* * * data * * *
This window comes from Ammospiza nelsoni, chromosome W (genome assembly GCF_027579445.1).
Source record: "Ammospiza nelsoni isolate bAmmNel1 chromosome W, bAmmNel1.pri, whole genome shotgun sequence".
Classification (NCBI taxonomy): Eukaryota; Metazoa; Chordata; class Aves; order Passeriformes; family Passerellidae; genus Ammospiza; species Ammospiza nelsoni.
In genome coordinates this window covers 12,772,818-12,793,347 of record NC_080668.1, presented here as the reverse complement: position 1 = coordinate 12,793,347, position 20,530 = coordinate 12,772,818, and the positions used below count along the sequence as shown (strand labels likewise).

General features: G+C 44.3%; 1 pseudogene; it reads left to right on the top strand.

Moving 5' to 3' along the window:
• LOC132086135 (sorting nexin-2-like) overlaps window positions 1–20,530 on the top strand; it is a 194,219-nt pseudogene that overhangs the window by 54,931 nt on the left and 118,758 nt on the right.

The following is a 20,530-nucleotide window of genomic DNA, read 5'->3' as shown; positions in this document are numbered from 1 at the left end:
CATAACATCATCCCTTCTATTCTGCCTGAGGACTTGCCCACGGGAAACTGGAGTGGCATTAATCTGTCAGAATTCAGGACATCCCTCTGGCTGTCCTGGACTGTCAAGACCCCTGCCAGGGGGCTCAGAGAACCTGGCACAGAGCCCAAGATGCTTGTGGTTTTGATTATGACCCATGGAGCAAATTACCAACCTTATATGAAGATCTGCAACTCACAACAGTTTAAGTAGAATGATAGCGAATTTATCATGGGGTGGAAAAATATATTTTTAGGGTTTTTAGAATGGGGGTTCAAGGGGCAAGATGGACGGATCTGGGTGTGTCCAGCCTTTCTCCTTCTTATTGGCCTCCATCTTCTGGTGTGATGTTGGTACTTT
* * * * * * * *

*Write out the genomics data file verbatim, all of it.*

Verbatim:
This window comes from Ammospiza nelsoni, chromosome W (genome assembly GCF_027579445.1).
Source record: "Ammospiza nelsoni isolate bAmmNel1 chromosome W, bAmmNel1.pri, whole genome shotgun sequence".
Classification (NCBI taxonomy): Eukaryota; Metazoa; Chordata; class Aves; order Passeriformes; family Passerellidae; genus Ammospiza; species Ammospiza nelsoni.
In genome coordinates this window covers 12,772,818-12,793,347 of record NC_080668.1, presented here as the reverse complement: position 1 = coordinate 12,793,347, position 20,530 = coordinate 12,772,818, and the positions used below count along the sequence as shown (strand labels likewise).

General features: G+C 44.3%; 1 pseudogene; it reads left to right on the top strand.

Moving 5' to 3' along the window:
• LOC132086135 (sorting nexin-2-like) overlaps window positions 1–20,530 on the top strand; it is a 194,219-nt pseudogene that overhangs the window by 54,931 nt on the left and 118,758 nt on the right.

The following is a 20,530-nucleotide window of genomic DNA, read 5'->3' as shown; positions in this document are numbered from 1 at the left end:
CATAACATCATCCCTTCTATTCTGCCTGAGGACTTGCCCACGGGAAACTGGAGTGGCATTAATCTGTCAGAATTCAGGACATCCCTCTGGCTGTCCTGGACTGTCAAGACCCCTGCCAGGGGGCTCAGAGAACCTGGCACAGAGCCCAAGATGCTTGTGGTTTTGATTATGACCCATGGAGCAAATTACCAACCTTATATGAAGATCTGCAACTCACAACAGTTTAAGTAGAATGATAGCGAATTTATCATGGGGTGGAAAAATATATTTTTAGGGTTTTTAGAATGGGGGTTCAAGGGGCAAGATGGACGGATCTGGGTGTGTCCAGCCTTTCTCCTTCTTATTGGCCTCCATCTTCTGGTGTGATGTTGGTACTTT